Like many others, my goals for the future have changed significantly in the last few years.
Earlier this year, I scoured Boston University’s UROP lab listings for a lab to join for the summer. I must have sent dozens of emails to some of the most random and “out there” departments, desperate to secure a position before it was too late.
Since starting college, I’ve dreaded going home. The lack of freedom, the isolation, the boredom… it’s all so soul-crushing. Going to school in a big city like Boston, where nearly everything is either T-accessible or within walking distance, rubs more salt into the wound. If I want to do anything at home, I have to ask my parents for a ride, and that leads to the questions: When will you be home? Who are you going out with? What are you going to be doing? Why aren’t you home yet? To top it all off, I regrettably haven’t kept in touch with most of my friends from high school and younger, so most of my time at home is spent on the couch, waking up at 4 PM, eating leftovers, and watching reruns. It’s fun for the first day, I’ll admit, but it gets old really fast.
So I’ve avoided going home. The summer after my freshman year, I moved back to New Jersey, worked part-time at the local mall, and counted the slow-moving days until my return to the big city. After that, I vowed to never spend another summer at home, bumming on my parent’s couch. There’s so much else I could be doing, and in more exciting places, so why waste my time?
I’m currently spending my second consecutive summer away from home without any immediate plans to return home. I can’t say that each moment is more exciting than the next — right now, I’m sitting on the couch listening to music, writing this, and doing absolutely nothing else — but it’s definitely been better than staying home. That’s why, despite my mother’s best efforts to persuade me to come home, even for a few days, I’ve been reluctant to leave.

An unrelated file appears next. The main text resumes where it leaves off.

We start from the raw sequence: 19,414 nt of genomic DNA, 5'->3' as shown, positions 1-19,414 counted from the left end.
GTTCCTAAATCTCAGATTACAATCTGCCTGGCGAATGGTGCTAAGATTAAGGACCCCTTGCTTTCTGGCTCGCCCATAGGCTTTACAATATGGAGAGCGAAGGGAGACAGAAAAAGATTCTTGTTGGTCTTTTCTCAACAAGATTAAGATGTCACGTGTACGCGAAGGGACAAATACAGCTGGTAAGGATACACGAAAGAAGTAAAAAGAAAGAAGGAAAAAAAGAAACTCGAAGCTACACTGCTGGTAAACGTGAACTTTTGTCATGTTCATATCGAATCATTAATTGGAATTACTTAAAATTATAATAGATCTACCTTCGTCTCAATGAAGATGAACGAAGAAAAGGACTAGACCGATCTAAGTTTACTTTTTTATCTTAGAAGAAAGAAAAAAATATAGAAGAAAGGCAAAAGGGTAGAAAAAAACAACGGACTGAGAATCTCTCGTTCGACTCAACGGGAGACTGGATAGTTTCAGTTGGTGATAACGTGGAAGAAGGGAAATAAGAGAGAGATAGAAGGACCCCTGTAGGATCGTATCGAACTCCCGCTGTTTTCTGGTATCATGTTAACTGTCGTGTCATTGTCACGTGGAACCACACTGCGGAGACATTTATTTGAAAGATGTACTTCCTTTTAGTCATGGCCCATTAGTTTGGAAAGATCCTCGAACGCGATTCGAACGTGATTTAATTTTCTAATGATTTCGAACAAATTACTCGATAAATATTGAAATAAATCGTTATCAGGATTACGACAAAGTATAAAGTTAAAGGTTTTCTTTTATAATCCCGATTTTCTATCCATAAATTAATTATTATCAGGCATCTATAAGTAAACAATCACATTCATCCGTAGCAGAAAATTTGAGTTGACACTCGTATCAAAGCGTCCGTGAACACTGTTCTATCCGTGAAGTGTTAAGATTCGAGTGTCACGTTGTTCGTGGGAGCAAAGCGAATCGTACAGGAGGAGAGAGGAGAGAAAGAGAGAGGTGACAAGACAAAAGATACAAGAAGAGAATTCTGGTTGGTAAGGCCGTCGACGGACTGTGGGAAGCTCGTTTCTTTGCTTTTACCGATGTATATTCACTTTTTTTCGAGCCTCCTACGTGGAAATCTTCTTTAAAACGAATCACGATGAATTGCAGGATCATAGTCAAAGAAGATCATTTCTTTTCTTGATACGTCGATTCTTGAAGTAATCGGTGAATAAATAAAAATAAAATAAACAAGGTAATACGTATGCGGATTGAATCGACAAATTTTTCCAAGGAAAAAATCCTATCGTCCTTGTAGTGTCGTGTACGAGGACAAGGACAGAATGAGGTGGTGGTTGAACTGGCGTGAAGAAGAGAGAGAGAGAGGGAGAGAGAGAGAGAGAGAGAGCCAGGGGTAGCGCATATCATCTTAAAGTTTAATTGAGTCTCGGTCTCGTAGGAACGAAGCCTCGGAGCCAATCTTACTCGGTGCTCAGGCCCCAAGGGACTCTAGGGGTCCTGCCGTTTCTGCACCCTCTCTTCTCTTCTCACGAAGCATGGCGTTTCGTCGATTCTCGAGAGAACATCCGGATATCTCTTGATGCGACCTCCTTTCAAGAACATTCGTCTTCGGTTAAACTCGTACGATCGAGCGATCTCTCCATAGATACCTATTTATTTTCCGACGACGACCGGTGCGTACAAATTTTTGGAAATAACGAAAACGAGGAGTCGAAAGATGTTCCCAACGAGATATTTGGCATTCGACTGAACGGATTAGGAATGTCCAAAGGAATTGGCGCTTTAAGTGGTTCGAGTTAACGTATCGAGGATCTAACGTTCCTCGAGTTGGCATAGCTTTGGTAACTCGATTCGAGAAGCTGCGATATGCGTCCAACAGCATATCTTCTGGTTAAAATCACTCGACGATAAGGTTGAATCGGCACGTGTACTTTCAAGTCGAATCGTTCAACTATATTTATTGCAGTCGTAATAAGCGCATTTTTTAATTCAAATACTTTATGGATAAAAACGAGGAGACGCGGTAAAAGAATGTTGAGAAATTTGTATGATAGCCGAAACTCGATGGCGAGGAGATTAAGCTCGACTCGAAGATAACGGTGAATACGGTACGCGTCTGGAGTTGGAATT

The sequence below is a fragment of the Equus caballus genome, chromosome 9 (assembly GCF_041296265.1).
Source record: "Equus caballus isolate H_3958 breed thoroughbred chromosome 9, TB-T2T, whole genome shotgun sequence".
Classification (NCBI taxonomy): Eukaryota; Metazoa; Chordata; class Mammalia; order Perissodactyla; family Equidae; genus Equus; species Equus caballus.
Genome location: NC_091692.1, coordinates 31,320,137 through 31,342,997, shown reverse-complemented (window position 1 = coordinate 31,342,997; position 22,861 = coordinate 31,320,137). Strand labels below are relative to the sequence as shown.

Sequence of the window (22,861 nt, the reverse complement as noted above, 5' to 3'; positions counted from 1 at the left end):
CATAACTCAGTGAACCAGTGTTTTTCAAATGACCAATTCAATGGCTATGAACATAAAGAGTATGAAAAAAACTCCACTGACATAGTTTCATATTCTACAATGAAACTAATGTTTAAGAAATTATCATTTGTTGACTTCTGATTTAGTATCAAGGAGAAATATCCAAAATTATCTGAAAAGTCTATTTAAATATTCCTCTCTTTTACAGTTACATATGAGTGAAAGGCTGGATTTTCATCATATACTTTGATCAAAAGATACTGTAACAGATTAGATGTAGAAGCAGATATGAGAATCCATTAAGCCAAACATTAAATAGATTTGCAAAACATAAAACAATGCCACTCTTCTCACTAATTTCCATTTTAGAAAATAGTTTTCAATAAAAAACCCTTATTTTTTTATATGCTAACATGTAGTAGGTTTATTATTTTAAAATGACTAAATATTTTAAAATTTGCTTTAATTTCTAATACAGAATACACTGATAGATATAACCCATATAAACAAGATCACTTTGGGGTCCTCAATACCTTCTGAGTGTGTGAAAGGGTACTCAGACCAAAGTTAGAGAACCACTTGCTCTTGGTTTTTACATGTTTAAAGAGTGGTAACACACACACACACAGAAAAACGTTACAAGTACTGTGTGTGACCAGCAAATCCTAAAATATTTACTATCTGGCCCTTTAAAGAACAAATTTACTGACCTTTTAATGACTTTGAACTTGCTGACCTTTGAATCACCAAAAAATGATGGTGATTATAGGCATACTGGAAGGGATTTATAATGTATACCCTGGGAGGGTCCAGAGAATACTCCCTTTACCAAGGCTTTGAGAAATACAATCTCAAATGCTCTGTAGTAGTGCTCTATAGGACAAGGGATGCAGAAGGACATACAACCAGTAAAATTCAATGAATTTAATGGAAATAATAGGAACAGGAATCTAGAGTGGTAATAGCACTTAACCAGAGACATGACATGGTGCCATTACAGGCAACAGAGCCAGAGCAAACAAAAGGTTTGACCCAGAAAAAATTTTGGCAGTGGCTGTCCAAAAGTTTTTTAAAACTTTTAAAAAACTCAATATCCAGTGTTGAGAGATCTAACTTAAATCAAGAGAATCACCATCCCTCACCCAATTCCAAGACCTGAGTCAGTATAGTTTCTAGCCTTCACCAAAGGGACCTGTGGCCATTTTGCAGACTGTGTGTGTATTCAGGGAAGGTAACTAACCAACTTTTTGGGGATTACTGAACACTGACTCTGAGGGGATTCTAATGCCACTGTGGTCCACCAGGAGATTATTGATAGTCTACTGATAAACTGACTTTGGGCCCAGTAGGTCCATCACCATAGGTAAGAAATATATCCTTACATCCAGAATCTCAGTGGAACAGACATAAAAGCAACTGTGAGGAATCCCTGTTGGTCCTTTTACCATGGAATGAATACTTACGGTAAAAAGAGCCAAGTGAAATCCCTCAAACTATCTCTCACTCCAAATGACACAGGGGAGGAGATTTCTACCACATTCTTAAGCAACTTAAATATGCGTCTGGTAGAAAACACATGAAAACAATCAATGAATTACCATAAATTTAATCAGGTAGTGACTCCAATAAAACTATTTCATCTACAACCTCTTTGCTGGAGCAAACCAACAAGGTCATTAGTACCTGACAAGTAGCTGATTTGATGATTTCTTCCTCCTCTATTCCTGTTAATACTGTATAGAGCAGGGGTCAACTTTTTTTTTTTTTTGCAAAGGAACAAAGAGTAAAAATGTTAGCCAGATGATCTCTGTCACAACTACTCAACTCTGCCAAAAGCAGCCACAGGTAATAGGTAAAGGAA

Last weekend, some friends and I went down to another friend’s home several hours away for her graduation party. As much as I love the city, and as much as I despised living in the suburbs, the change of pace was quite refreshing. For one, driving around in the dead of night with no streetlights to guide the way was certainly an adventure in itself. She took us to a local park, and walking around, feeling the grass and gravel crackle beneath our feet, was a literal breath of fresh air. Even sitting around, sipping beers under the canopy of the forest — unheard of in the city! — was a much needed escape.
The thing that struck me the most, however, was the full-on feeling of “home” that emanated throughout the entire weekend. From the coziness of their house, including comfortable furniture and knick-knacks scattered throughout, to her parents’ welcoming us with wide open arms, providing meals and jokes and lots and lots of… refreshments… The entire thing felt like it should have been a simple weekend getaway, like renting a cabin in the woods and sitting around a campfire, but the addition of family members swapping stories and pictures on the walls and carefully cooked meals gave the entire weekend an entirely new dimension.
It really made me miss home.
At one point, while everyone else was off having fun, I sat on my airbed and contemplated calling my mother. I wanted to apologize for being so finicky about returning to New Jersey, and ask when her next weekend off would be so that I could buy bus tickets back. Just the thought of walking through my garage, entering my living room, and smelling my parents’ cooking from the kitchen gave me goosebumps. We could go out to dinner on Friday night, go shopping together on Saturday, then she could come down to the living room and wake me up for brunch then afternoon mass on Sunday…
Alas, I fell asleep halfway through the night, and before I knew it, it was too late to call.